Your executives are burning out and they are not telling anyone.
A 2021 study by Leadership IQ found that 67 percent of executives felt burnout.
And 75 percent told Capitalise they hide their stress from their companies.
Executives will tell anonymous surveys that they are burning out, but they won’t let their own HR departments or co-workers know.
HR news site TLNT bemoans the situation, calling executive burnout: “a problem no one talks about.”
Now is the time to break the silence and get your executives the support they need. To do that, though, first, you need to understand what is causing executive stress and burnout.
What’s Causing Executive Burnout
Why are executives burning out? Here are a couple of clues from our latest Executive Productivity Reports. Trends show that your executives are buried in admin work and losing sleep.
Here is how many executives said they are overwhelmed with administrative tasks.
- 2020: 49 percent
- 2021: 63 percent
Executives said they spend four to five hours a day on busywork, like email, scheduling meetings, and file management.
Here is how many executives got the recommended six-nine hours of sleep:
- 2020: 71 percent
- 2021: 44 percent
Sleep loss and burnout are intricately linked. "Insufficient sleep predicts clinical burnout," said the Journal Occupational Health Psychology.
How You Can Help Your Executives Prevent Burnout
To help your execs prevent burnout and enhance their wellness, you can start by giving them more administrative support. For generations, executives had assistants that were the gatekeepers of their time and attention.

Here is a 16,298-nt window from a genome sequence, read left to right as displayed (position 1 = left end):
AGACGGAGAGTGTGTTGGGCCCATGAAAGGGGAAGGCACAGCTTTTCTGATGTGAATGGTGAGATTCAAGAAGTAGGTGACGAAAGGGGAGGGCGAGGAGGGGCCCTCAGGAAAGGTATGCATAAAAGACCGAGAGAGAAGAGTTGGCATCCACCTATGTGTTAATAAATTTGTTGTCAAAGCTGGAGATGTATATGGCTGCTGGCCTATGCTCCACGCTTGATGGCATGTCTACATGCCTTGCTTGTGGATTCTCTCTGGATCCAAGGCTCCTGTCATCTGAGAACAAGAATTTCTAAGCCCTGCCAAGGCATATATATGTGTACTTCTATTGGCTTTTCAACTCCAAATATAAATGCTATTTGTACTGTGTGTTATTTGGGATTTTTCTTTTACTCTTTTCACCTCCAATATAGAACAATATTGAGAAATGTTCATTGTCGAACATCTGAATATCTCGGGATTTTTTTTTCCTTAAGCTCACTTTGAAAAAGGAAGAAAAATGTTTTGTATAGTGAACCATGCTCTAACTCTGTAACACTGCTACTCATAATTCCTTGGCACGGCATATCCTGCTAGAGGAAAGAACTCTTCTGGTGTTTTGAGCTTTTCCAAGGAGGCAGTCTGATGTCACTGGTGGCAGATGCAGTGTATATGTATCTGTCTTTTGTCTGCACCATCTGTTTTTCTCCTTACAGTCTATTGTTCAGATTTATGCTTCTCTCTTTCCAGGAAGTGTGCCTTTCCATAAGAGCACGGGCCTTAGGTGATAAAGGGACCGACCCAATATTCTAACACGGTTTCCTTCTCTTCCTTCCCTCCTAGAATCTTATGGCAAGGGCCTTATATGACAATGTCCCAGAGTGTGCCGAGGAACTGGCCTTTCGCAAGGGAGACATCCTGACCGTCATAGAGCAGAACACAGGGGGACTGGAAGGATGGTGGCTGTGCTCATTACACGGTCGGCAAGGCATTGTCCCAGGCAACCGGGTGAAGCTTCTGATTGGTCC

Today, though, traditional executive support is hard to find. The ranks of administrative assistants are shrinking while the number of executive-level jobs is growing. There are a little more than half of the number of admins in the workforce than in 2000, while the economy generates a quarter-million executive jobs every year.
The constant pings of message alerts that once went to traditional assistants now go directly to their screens and they have no one to delegate to.
Virtual Assistants Fill the Gap
You can use virtual executive assistants to do most of the work of a traditional admin and give your execs more time for deep work and deep sleep. Remote assistants can’t make coffee, but they can help with:
- Calendar management
- Email organization
- Travel planning
- Expense reports
- Contact data entry and management
- Document and file management
- Personal and family calendar management
If you think the virtual assistant is a fad for freelancers and solopreneurs, you’re partially right. It started that way when Tim Ferris taught the world how to use virtual assistants to run a solo business while working just four hours per week. But the virtual executive assistant market is maturing and growing fast—rising 41 percent in 2020. Companies are turning to managed virtual executive assistant service providers as a staffing model to provide professional administrative support for executive teams.
How Companies Use Virtual Executive Assistants